Talking the walk

I recently spoke to a close acquaintance about his plans to expand his business. He had these grand ideas, more than what would be considered normal for a business of its size, and proceeded to ask me on specific information concerning particulars that I had had experience dealing with. At some point during the call, he mentioned that it is probably not a very good idea to keep planning and never quite successfully implementing the said plans. This was after an hour long phone call when he painted a rather beautiful picture of his future growth and was convinced, or he at least sounded so, that this golden path was the ultimate Eureka moment. It then hit me..

This time science had my back. To quote:

Positive fantasies that idealize the future are found to be inversely
related to achievement over time: the more positively the fantasies
are experienced, the less effort do people invest in realizing these
fantasies, and the lower is their success in achieving them. 1

Once you really think about it, it makes sense. Our brains aren’t quite good and differentiating between ‘real’ and fantasy. It’s the reason why people can act convincingly by portraying emotions that aren’t driven by their current situation, hallucinate, become anxious and a whole lot of situations. William James suggested: “Everyone knows the difference between imagining a thing and believing in its existence, between supposing a proposition and acquiescing in its truth” (p. 283). To go back to my story, the person I was speaking to believed that his business was going in that direction. Scratch that, he believed that his organization was in that position by just thinking about the plans and throwing the ideas around. This wasn’t an unfamiliar feeling.

There is a well written paper on the difference between expectations and fantasies. In short:

These studies suggest that there might be two forms of
thinking about the future with different effects on motivation
and performance. More specifically, beliefs about the future
(expectations) should be differentiated from images (fantasies)
depicting future events. 2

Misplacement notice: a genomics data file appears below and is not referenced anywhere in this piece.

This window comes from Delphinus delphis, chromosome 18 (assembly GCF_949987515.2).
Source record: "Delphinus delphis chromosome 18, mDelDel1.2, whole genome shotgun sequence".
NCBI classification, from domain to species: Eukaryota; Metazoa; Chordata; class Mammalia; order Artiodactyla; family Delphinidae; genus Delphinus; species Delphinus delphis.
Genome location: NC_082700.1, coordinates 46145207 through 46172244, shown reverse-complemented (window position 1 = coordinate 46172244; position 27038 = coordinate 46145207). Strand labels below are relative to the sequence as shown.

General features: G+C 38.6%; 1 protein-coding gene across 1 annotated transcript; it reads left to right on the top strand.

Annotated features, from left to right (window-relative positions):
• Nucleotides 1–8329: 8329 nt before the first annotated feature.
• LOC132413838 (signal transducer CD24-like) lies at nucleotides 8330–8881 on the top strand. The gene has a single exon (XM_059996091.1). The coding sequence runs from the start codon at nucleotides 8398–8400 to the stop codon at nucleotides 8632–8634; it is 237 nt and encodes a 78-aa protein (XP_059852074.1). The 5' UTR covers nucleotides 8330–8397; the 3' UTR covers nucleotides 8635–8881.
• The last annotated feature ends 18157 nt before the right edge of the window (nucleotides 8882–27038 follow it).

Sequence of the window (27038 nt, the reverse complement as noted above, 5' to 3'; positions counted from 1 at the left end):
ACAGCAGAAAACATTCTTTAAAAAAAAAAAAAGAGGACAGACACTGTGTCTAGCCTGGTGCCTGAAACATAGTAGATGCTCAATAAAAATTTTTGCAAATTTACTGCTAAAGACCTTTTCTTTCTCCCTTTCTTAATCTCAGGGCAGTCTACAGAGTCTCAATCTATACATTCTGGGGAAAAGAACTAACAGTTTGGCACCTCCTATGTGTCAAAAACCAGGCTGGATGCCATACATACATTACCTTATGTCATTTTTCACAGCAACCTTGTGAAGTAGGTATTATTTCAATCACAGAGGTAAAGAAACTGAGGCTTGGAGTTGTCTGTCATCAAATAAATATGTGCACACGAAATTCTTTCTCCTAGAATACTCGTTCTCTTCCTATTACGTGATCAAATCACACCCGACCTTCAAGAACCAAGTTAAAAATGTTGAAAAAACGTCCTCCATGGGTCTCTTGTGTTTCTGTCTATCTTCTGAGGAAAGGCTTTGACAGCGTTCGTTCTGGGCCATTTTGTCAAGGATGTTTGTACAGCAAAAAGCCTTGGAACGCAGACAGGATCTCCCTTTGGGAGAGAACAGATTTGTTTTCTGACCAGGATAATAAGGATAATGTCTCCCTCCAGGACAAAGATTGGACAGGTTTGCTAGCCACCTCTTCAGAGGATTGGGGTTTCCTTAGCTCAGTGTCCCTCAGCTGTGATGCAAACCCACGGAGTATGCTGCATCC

Here is where brains become confused. It has been proven time3 and time again that brains ‘get off’ equally from fantasies in comparison to reality. It is not surprising that an hour long talk on fantasies is compared to a mental massage. Most of the time, these events feel real because someone else is sharing the same fantasy hence empowering the images further.

Why are fantasies dangerous? They allow us to believe we achieved success here and now without fully comprehending the bigger picture. They distort the plan (expectations) into an incomplete picture. Even worse, fantasies can easily convince one that the goals have finally been achieved. In this study there were experiments consisting romantic crush, academic grades, and career choices, all measuring the effect between fantasies and expectations. In every single one of them expectations came out on top. Fantasies led to poor outcomes that resulted from low motivation. In other words, your brain mistakes you for having achieved the fantasy by just thinking about it. After all, it gets its fix cheaper and quicker that way.

What happened to my acquaintance and his business plan? I still havent heard from him despite being reassured that the plan was flawless (and it genuinely sounded so).

1 Heather Barry Kappes & Gabriele Oettingen, Positive fantasies about idealized futures sap energy, 2011
2 Gabriele Oettingen & Doris Mayer, The Motivating Function of Thinking About the Future: Expectations Versus Fantasies, 2002
3 Andrea Kuszewski, The Neurological Orgasm, 2010

Advertisements

Leave a Reply

Fill in your details below or click an icon to log in:

WordPress.com Logo

You are commenting using your WordPress.com account. Log Out / Change )

Twitter picture

You are commenting using your Twitter account. Log Out / Change )

Facebook photo

You are commenting using your Facebook account. Log Out / Change )

Google+ photo

You are commenting using your Google+ account. Log Out / Change )

Connecting to %s